Plant-based meat consumption improves gut health, study finds
An independent study by researchers from London South Bank University, Middlesex University, the Russian Academy of Sciences and the Skolkovo Innovation Center, has found a link between the consumption of plant-based meat alternatives and gut health.
With the increase in demand of plant-based food, more people following a vegetarian, vegan or flexitarian diet and more scientific evidence linking meat consumption to type-2-diabetes, obesity, some forms of cancer and cardiovascular disease, researches were seeking to determine whether plant-based meats had an adverse reaction on the volunteers’ health because they are considered ‘ultra-processed’, or the opposite, whether this had no negative impact.
‘Demand for plant-based products is growing globally, led by increasing public knowledge of the extent to which our food choices affect human health. Researchers continue to unveil the strong links that exist between excessive meat consumption and the pathogenesis of non-communicable diseases…’, says the study.
‘Conversely, there is mounting evidence that diets characterised by a higher consumption of plant-based foods promote health and reduce the risk of a number of chronic conditions, and that high fibre and polyphenol content of plant-based diets promotes the changes in gut microbiota composition that mediate these positive health outcomes’.
The study also states that processed vegan food is not inherently unhealthy.
‘We argue that the mere industrial processing of ingredients of plant origin does not make a PBMA [plant-based meat alternatives] product ultra-processed by default.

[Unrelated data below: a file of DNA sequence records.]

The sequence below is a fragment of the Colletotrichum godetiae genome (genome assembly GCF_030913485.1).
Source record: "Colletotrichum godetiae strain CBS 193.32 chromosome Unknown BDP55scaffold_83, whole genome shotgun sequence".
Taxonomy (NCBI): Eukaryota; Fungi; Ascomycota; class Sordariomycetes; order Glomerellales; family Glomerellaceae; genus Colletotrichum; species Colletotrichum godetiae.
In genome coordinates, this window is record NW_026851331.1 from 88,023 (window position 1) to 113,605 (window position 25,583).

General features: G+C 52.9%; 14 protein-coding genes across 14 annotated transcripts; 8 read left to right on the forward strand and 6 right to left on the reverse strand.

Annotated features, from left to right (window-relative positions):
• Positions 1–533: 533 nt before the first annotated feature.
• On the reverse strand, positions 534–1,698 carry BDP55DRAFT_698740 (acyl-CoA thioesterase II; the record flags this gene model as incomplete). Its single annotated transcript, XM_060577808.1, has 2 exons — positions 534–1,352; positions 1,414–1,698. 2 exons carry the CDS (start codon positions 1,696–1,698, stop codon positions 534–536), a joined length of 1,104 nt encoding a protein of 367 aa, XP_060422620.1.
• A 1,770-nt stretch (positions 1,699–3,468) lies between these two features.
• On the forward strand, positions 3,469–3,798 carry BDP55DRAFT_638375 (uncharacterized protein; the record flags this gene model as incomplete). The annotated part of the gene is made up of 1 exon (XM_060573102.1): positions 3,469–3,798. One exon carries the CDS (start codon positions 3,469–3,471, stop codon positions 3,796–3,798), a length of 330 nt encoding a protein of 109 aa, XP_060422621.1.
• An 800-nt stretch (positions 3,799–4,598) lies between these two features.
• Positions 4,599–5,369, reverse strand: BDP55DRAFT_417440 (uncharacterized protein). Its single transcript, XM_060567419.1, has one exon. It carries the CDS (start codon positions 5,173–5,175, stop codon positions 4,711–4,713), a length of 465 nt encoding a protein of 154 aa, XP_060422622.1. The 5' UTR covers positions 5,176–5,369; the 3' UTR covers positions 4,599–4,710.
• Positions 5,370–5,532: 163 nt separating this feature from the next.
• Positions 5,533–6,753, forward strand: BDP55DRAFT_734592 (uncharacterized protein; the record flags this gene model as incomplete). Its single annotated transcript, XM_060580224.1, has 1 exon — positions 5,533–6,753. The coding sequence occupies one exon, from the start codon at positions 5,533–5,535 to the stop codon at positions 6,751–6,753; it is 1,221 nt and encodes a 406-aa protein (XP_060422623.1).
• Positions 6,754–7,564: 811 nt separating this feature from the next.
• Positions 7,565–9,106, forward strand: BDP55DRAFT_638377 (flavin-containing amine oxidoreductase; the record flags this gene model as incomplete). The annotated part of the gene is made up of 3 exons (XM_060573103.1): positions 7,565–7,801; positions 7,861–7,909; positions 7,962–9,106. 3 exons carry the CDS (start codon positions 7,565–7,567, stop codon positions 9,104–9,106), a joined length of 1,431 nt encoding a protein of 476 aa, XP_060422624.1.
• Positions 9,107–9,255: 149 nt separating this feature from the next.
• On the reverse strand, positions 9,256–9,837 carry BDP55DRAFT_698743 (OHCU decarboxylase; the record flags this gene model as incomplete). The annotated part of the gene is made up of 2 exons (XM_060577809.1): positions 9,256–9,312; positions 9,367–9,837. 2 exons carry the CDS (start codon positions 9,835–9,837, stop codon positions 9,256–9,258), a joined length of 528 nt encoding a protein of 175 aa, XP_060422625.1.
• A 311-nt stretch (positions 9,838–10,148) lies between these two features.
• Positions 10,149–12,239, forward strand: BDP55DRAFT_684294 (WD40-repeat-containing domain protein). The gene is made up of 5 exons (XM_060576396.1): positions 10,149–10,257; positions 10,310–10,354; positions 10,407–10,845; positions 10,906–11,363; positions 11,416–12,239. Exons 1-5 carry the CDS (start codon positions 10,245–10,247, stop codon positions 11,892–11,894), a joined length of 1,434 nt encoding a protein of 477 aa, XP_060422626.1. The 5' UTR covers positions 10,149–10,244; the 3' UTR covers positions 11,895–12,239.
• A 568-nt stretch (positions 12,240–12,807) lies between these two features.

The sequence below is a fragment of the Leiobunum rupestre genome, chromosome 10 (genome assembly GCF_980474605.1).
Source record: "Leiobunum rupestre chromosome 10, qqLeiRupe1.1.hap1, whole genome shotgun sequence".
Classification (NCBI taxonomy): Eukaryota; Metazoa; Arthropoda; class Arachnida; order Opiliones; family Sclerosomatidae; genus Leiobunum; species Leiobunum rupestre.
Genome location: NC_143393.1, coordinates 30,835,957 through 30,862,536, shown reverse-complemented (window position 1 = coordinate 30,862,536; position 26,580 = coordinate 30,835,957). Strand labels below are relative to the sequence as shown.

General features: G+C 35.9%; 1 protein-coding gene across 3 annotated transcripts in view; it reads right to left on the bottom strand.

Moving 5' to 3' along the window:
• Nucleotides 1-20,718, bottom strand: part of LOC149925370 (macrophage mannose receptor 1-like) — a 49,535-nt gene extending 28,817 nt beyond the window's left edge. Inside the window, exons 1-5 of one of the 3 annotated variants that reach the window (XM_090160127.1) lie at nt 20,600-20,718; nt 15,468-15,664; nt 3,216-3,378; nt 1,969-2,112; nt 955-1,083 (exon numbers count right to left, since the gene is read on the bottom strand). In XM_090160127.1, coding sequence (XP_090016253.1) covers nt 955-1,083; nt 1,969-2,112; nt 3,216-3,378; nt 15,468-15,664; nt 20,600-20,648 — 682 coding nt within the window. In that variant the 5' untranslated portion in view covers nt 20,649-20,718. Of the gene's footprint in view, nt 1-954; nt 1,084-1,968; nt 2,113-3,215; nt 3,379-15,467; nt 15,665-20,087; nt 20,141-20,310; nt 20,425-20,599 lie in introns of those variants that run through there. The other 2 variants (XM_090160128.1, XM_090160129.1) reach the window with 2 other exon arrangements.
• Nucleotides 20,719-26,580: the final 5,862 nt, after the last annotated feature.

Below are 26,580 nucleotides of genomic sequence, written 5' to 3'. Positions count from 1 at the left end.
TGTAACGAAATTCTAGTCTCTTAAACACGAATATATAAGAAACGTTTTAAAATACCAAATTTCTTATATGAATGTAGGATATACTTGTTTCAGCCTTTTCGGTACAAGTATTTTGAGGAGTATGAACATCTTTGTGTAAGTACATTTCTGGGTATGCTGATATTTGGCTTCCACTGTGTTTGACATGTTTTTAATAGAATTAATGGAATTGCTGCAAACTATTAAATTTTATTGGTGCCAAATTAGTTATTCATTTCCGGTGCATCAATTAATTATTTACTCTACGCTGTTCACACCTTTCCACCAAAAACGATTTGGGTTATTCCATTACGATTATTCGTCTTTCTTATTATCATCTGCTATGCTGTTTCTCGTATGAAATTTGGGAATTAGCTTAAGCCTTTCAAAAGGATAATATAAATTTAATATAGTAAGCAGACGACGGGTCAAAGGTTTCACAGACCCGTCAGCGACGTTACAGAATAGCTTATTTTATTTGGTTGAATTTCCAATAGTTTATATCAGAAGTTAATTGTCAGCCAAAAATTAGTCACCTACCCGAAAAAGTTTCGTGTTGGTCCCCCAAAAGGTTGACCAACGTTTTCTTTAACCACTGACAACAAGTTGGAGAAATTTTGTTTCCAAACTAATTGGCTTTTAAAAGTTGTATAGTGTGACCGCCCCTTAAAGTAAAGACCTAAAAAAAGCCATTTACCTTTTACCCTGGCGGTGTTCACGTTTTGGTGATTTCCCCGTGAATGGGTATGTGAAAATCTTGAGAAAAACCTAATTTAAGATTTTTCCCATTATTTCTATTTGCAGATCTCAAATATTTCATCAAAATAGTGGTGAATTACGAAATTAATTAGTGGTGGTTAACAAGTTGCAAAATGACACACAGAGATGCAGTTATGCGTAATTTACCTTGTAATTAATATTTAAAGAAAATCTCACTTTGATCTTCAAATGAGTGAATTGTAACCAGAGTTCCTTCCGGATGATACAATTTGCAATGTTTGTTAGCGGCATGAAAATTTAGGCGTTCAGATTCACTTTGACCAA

‘To test our hypothesis, we conducted a randomised controlled trial to assess the changes to the gut microbiota of a group of 20 participants who replaced several meat-containing meals per week with meals cooked with PBMA products and compared these changes to those experienced by a size-matched control.’
Scientists selected 39 volunteers to participate in the study. The volunteers had to have no underlying health conditions requiring prescription medication, be between the age of 18 and 55, have a BMI between 18.5 and 29.9, not have taken antibiotics in the six months prior to the study and no probiotic supplements for a month, be consumers of meat, fish, poultry, eggs and dairy, but not of plant-based meat substitutes.
Twenty volunteers, the ‘Intervention group’ were fed five weekly meals of plant-based mince, burger, sausages, plant-based sausages and meatballs. The main protein source in all the products, aside from the vegan mince, was pea protein. The plant-based food was donated by Meatless Farm. Whilst the company donated the products and paid for the microbe tests, it was not commercially involved in the study.
The second group of volunteers, ‘Control’, continued to eat their usual animal-based diet.
Scientists took stool samples from all volunteers before the four-week study began and again at the end of it.
After examining the samples, the study by scientists Miguel Toribio-Mateas, Adri Bester and Natalia Klimenko concluded that whilst small, there was a significant change in the gut bacteria of the ‘Intervention’ group, which showed an increase in butyrate-production pathways. Butyrate is a short-chain fatty acid that’s beneficial to gut health and has anti-inflammatory properties.
“…Trends in the same direction were detected for the acetyl-CoA and X4-aminobutyrate-succinate pathways, and in the joint abundance of butyrate producers. Amongst these microbes, we identified a noteworthy, marginally significant trend in the balances of the Lachnospira/Faecalibacterium and Ruminococcaceae/Oscillospira taxa in the intervention group only, whereas no such behaviour was seen in the control group.”
The study has concluded that the occasional replacement of animal-derived products with plant-based alternatives ‘may promote positive changes to the gut microbiome of consumers.’